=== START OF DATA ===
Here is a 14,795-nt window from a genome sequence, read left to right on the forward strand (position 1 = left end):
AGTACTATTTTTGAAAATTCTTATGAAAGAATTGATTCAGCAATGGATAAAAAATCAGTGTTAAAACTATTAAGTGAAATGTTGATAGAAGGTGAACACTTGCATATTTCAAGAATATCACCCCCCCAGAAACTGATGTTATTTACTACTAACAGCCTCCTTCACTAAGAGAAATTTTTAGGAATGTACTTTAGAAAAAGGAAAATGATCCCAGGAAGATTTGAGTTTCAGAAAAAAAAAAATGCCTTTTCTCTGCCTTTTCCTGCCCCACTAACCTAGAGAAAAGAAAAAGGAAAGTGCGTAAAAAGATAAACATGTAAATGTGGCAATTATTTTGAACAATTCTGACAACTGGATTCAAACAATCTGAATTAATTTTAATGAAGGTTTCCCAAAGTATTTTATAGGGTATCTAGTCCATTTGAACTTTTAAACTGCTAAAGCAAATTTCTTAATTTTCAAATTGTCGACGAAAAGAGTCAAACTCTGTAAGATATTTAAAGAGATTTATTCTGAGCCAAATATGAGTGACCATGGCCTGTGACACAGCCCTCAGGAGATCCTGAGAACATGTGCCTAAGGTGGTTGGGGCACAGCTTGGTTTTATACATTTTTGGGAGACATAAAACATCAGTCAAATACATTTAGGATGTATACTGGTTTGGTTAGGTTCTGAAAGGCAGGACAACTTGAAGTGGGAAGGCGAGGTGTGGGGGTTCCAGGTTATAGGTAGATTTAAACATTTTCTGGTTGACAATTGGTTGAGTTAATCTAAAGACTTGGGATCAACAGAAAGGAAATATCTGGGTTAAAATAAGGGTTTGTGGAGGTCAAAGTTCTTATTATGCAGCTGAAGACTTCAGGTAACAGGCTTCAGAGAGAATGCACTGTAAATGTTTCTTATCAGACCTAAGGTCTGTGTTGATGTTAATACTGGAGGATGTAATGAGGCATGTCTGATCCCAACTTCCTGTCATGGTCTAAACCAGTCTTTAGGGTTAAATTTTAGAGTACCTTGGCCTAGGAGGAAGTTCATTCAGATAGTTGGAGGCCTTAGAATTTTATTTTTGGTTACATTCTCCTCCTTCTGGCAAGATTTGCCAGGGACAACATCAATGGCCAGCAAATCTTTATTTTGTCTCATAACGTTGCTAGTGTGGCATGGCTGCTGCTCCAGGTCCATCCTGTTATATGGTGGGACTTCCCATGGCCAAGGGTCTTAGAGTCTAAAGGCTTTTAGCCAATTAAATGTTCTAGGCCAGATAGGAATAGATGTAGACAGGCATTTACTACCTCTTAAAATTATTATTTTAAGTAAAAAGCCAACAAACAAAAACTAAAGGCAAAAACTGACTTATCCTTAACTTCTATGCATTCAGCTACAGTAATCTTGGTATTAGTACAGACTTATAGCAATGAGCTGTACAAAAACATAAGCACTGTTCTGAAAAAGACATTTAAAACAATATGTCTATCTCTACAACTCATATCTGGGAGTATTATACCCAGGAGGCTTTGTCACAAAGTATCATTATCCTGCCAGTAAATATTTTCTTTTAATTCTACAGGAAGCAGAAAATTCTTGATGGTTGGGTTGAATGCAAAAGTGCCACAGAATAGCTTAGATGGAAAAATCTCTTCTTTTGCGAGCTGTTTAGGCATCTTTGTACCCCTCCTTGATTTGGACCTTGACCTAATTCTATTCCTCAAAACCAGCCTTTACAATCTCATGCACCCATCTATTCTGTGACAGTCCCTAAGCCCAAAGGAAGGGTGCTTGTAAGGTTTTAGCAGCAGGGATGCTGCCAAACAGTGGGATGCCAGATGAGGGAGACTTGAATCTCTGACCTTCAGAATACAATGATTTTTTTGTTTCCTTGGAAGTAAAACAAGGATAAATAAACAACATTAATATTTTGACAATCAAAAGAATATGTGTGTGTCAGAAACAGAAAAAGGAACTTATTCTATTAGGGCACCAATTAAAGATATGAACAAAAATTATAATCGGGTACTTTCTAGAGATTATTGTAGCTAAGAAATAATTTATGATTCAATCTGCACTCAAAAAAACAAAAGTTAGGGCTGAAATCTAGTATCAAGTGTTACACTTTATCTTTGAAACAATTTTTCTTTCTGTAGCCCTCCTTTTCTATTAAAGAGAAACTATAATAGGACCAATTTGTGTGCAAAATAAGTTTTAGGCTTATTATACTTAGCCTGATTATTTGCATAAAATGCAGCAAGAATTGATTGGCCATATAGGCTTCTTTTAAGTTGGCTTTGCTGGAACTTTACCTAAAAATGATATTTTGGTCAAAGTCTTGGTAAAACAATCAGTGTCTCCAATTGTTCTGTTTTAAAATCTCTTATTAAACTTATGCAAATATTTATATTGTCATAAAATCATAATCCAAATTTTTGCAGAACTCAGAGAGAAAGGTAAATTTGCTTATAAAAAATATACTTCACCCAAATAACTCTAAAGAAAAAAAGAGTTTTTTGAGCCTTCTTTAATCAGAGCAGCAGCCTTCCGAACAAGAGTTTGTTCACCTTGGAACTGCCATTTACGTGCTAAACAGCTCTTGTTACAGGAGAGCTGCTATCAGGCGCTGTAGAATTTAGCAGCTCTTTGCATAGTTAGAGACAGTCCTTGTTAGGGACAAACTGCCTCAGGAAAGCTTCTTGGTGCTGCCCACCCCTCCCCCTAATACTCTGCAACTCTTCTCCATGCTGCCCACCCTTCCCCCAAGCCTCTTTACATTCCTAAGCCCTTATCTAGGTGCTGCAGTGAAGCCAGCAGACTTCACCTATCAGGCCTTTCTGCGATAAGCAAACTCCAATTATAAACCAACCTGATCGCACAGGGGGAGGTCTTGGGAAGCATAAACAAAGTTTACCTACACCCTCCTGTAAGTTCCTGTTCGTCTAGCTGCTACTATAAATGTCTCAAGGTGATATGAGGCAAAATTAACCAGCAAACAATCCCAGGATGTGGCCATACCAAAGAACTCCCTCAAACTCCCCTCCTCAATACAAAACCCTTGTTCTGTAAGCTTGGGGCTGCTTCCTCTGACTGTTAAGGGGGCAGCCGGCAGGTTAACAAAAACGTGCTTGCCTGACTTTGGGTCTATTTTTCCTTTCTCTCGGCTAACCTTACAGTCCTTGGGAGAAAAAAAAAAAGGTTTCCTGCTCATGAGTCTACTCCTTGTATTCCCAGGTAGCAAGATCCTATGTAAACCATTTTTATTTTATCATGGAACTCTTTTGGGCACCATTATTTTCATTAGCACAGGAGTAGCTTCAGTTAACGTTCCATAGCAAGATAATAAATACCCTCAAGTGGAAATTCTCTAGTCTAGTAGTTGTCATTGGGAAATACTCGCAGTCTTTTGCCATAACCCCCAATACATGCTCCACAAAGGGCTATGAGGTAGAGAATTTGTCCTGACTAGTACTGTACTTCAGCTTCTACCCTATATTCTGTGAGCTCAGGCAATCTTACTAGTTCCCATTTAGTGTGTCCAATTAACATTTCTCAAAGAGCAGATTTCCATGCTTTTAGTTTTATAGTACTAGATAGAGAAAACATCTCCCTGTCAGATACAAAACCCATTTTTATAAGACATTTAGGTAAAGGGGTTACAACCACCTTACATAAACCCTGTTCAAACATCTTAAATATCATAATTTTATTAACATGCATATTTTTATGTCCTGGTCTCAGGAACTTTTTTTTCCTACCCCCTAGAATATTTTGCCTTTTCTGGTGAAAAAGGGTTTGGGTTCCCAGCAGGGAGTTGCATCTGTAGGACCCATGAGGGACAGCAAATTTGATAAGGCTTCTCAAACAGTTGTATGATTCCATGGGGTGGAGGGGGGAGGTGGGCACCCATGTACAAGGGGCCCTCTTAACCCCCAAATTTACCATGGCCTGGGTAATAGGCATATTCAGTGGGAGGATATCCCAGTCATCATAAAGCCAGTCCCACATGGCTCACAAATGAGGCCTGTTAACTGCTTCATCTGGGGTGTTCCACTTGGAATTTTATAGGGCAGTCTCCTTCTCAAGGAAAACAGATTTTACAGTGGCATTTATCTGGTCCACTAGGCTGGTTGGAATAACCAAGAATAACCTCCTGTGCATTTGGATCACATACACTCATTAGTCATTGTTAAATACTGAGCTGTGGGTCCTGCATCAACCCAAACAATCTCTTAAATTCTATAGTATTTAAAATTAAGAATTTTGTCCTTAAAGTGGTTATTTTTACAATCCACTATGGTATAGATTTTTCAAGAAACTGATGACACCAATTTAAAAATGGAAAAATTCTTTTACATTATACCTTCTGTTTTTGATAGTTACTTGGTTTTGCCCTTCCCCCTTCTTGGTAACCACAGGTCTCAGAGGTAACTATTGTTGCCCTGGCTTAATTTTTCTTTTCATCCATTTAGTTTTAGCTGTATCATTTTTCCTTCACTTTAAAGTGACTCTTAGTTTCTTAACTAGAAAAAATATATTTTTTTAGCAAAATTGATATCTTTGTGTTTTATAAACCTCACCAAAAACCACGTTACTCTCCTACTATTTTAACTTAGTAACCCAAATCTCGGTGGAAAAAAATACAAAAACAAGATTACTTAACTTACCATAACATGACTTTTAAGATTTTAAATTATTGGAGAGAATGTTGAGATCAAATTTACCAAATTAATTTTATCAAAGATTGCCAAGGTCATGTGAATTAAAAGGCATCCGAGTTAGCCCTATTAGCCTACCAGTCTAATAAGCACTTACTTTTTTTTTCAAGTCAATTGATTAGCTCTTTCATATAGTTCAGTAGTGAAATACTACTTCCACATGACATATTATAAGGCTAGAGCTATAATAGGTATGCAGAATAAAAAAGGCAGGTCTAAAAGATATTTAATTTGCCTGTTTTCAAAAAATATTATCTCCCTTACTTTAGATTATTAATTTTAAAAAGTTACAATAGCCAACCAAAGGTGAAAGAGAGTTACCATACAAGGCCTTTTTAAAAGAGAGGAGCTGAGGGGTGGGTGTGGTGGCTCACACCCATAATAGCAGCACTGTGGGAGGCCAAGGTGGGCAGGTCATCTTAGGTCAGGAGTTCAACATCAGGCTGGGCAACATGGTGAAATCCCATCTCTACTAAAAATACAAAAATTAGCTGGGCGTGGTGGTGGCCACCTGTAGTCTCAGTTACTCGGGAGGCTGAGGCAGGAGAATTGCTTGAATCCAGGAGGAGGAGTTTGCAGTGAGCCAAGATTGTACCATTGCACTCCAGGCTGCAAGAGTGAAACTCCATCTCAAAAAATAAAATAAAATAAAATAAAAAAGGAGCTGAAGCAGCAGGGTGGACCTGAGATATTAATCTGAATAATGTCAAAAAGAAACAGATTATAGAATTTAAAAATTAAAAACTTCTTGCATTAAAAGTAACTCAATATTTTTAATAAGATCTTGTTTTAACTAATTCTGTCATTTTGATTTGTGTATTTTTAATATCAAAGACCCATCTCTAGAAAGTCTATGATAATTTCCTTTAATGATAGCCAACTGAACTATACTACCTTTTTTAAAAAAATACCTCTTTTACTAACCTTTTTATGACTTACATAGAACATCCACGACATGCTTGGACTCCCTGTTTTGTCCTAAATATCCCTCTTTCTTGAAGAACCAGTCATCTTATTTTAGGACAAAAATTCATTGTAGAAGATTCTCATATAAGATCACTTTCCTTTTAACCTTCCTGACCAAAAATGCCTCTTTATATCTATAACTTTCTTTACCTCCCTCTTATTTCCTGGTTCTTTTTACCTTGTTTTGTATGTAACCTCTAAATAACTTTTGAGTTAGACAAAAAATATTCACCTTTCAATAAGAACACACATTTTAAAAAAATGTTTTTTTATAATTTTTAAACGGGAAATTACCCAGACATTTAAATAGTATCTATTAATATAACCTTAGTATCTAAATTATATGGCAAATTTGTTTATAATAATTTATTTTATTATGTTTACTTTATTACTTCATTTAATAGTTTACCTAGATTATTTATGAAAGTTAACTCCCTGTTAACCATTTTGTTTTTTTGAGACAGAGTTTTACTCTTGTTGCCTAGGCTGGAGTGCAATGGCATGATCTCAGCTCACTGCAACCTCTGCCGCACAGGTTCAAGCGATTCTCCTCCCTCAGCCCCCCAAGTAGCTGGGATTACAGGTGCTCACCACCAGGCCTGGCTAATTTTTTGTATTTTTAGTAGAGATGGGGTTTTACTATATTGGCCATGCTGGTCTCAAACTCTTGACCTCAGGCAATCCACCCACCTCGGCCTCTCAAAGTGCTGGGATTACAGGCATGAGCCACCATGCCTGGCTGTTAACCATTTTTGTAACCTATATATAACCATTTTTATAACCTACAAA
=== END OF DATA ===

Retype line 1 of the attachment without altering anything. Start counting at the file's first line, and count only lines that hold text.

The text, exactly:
Here is a 14,795-nt window from a genome sequence, read left to right on the forward strand (position 1 = left end):